We all want to do our part to help Mother Nature, but sometimes life gets in the way. Our ambitious plans to organize a beach cleanup or plant a tree are often the first things to fall by the wayside. Anna Meegan, head of sustainability for Google Hardware & Services, gets it. “Nobody wakes up in the morning, like, yes, I’m going to waste energy or create new garbage in the landfills,” she says. As part of her day job, she constantly looks for solutions that can help people decrease their environmental impact without requiring them to think about it all that much. As it turns out, one of Google’s smart home devices, first introduced in 2011, does a pretty good job of that—all the while saving users’ cash, too.
Though the Google Nest thermostat, a sleek round display about the size of a tennis ball, has been around for years now, research shows that having one in your home is an increasingly smart idea. Since the Nest’s launch, users have saved 41 billion kilowatt hours of energy—that’s enough to power the city of Denver for six years. And that translates to lower energy bills, saving most people around $131 to $145 a year, based on typical energy prices.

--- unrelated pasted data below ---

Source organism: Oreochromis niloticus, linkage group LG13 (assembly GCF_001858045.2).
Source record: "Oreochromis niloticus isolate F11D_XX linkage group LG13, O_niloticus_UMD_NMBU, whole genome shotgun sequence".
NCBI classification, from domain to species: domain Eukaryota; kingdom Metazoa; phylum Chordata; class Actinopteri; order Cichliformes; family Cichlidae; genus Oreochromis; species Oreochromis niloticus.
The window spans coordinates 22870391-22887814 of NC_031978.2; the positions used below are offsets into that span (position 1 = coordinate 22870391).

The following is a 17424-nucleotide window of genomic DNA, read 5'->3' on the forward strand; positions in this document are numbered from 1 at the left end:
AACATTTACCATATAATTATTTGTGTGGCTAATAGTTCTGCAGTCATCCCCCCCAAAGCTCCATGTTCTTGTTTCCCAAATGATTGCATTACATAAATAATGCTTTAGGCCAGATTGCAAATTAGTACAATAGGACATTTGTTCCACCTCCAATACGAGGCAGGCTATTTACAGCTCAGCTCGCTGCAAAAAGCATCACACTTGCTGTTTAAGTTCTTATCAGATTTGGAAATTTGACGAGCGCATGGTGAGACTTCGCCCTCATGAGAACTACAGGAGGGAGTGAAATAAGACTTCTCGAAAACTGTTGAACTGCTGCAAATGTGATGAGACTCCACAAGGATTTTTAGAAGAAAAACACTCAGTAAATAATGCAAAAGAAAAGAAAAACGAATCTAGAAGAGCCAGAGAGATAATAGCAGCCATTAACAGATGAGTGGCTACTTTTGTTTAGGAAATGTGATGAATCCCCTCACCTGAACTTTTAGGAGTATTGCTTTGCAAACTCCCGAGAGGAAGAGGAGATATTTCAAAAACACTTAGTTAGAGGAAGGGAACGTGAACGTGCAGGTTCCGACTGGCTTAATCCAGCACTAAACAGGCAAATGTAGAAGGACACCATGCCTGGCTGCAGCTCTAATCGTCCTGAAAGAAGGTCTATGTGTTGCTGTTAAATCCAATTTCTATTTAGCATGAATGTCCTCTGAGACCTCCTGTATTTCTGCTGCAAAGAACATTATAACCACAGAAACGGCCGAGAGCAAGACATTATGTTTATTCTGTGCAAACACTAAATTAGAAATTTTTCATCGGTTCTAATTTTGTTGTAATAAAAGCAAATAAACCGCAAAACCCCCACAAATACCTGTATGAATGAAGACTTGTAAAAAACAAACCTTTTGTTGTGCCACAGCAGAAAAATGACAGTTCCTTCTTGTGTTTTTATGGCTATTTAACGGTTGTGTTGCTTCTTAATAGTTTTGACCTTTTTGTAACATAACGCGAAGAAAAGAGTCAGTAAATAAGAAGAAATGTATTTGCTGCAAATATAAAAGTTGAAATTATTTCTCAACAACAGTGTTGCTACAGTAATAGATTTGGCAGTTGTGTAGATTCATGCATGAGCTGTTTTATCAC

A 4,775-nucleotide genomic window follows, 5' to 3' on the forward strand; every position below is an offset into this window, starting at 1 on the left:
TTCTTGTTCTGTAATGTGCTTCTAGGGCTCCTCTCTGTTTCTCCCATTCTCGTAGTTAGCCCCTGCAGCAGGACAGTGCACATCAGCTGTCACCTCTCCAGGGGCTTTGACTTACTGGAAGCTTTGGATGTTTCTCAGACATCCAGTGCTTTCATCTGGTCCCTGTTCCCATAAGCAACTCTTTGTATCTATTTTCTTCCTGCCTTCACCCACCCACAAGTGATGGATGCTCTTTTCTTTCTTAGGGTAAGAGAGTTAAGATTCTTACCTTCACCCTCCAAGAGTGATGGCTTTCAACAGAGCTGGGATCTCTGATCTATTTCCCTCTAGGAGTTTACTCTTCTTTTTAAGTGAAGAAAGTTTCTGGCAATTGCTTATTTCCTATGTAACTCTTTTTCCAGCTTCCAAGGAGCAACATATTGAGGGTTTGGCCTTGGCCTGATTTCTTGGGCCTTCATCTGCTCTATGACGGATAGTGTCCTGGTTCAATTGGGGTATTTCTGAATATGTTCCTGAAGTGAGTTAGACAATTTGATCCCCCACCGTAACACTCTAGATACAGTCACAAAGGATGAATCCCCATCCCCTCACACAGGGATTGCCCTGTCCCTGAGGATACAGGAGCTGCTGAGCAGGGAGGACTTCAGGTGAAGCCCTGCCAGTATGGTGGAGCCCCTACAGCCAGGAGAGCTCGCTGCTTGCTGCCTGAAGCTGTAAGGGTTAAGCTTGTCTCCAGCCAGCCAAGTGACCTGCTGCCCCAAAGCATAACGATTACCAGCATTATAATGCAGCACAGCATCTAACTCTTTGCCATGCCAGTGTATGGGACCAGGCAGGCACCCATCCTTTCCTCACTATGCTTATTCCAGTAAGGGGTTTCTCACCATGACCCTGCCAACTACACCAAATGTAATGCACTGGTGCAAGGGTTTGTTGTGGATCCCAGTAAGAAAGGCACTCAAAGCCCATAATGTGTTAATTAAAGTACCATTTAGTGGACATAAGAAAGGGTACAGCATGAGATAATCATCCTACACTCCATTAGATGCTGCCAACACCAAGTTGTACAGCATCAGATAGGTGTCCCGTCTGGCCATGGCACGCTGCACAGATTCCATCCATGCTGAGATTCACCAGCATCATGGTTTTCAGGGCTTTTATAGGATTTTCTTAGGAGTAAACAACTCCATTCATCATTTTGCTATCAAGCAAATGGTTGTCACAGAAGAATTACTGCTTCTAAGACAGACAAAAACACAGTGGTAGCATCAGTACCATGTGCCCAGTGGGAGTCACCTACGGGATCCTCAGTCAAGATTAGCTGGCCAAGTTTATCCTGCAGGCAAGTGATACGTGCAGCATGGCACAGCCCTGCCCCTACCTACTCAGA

“A Nest thermostat pays for itself in about one to two years just because of the energy savings,” Meegan says. “It cuts 10 to 15 percent off your average energy bill—that’s a lot of money.” Of course, your energy bill depends on how big your home is, how well it’s insulated, and your habits (but you probably already know to turn off the lights when you leave a room).
The Google Nest gets a sense of your routine and then adjusts the temperature of your home accordingly. “Let’s say more people use energy at 7:00 p.m., because they know everyone’s home from school or work, or it’s a super-hot day,” Meegan explains. “The Nest helps adjust your home’s temperature in advance of that period so that you end up not having to pay peak energy rates.” Consider it more money to put toward that print from the artist you love following on Instagram.
A study by Coldwell Banker has also shown that 77 percent of home buyers want smart thermostats—so if you’re looking to eventually sell, having one can also raise the value of your home. And if you’re not ready to shell out for solar panels, this might just be the low-budget, energy-saving addition to invest in.
See more ways to be sustainable:
Everything on This New Decor Site Helps the Planet
Reusable Paper Towels Might Be the Best Thing to Happen to Your Kitchen
How Hard Is It to Have a $0 Electricity Bill?